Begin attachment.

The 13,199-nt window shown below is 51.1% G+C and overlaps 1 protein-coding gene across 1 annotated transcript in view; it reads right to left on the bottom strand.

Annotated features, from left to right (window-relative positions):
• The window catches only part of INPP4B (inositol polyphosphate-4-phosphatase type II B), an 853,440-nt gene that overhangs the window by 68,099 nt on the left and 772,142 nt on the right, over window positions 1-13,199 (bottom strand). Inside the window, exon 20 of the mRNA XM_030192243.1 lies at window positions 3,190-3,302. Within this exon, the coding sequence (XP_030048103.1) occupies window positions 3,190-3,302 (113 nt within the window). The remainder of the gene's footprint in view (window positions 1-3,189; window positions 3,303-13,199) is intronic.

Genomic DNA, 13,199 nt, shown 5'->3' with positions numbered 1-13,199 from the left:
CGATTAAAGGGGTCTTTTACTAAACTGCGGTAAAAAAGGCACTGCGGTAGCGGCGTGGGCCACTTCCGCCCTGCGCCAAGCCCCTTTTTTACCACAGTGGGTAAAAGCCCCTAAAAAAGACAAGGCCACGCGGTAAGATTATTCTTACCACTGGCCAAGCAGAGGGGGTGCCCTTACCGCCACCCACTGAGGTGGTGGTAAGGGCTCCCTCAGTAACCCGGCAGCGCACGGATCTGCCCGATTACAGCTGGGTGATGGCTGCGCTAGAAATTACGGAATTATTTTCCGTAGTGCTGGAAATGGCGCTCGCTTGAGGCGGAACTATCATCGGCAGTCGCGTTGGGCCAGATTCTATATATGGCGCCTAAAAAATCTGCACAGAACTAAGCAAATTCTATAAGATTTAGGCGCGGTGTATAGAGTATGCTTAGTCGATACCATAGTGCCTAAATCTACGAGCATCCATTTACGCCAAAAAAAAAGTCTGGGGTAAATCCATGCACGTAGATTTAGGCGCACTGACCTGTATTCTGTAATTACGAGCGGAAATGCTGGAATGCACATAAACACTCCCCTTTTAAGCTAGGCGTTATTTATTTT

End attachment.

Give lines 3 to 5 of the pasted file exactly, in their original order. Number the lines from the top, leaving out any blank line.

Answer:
• The window catches only part of INPP4B (inositol polyphosphate-4-phosphatase type II B), an 853,440-nt gene that overhangs the window by 68,099 nt on the left and 772,142 nt on the right, over window positions 1-13,199 (bottom strand). Inside the window, exon 20 of the mRNA XM_030192243.1 lies at window positions 3,190-3,302. Within this exon, the coding sequence (XP_030048103.1) occupies window positions 3,190-3,302 (113 nt within the window). The remainder of the gene's footprint in view (window positions 1-3,189; window positions 3,303-13,199) is intronic.

Genomic DNA, 13,199 nt, shown 5'->3' with positions numbered 1-13,199 from the left:
CGATTAAAGGGGTCTTTTACTAAACTGCGGTAAAAAAGGCACTGCGGTAGCGGCGTGGGCCACTTCCGCCCTGCGCCAAGCCCCTTTTTTACCACAGTGGGTAAAAGCCCCTAAAAAAGACAAGGCCACGCGGTAAGATTATTCTTACCACTGGCCAAGCAGAGGGGGTGCCCTTACCGCCACCCACTGAGGTGGTGGTAAGGGCTCCCTCAGTAACCCGGCAGCGCACGGATCTGCCCGATTACAGCTGGGTGATGGCTGCGCTAGAAATTACGGAATTATTTTCCGTAGTGCTGGAAATGGCGCTCGCTTGAGGCGGAACTATCATCGGCAGTCGCGTTGGGCCAGATTCTATATATGGCGCCTAAAAAATCTGCACAGAACTAAGCAAATTCTATAAGATTTAGGCGCGGTGTATAGAGTATGCTTAGTCGATACCATAGTGCCTAAATCTACGAGCATCCATTTACGCCAAAAAAAAAGTCTGGGGTAAATCCATGCACGTAGATTTAGGCGCACTGACCTGTATTCTGTAATTACGAGCGGAAATGCTGGAATGCACATAAACACTCCCCTTTTAAGCTAGGCGTTATTTATTTT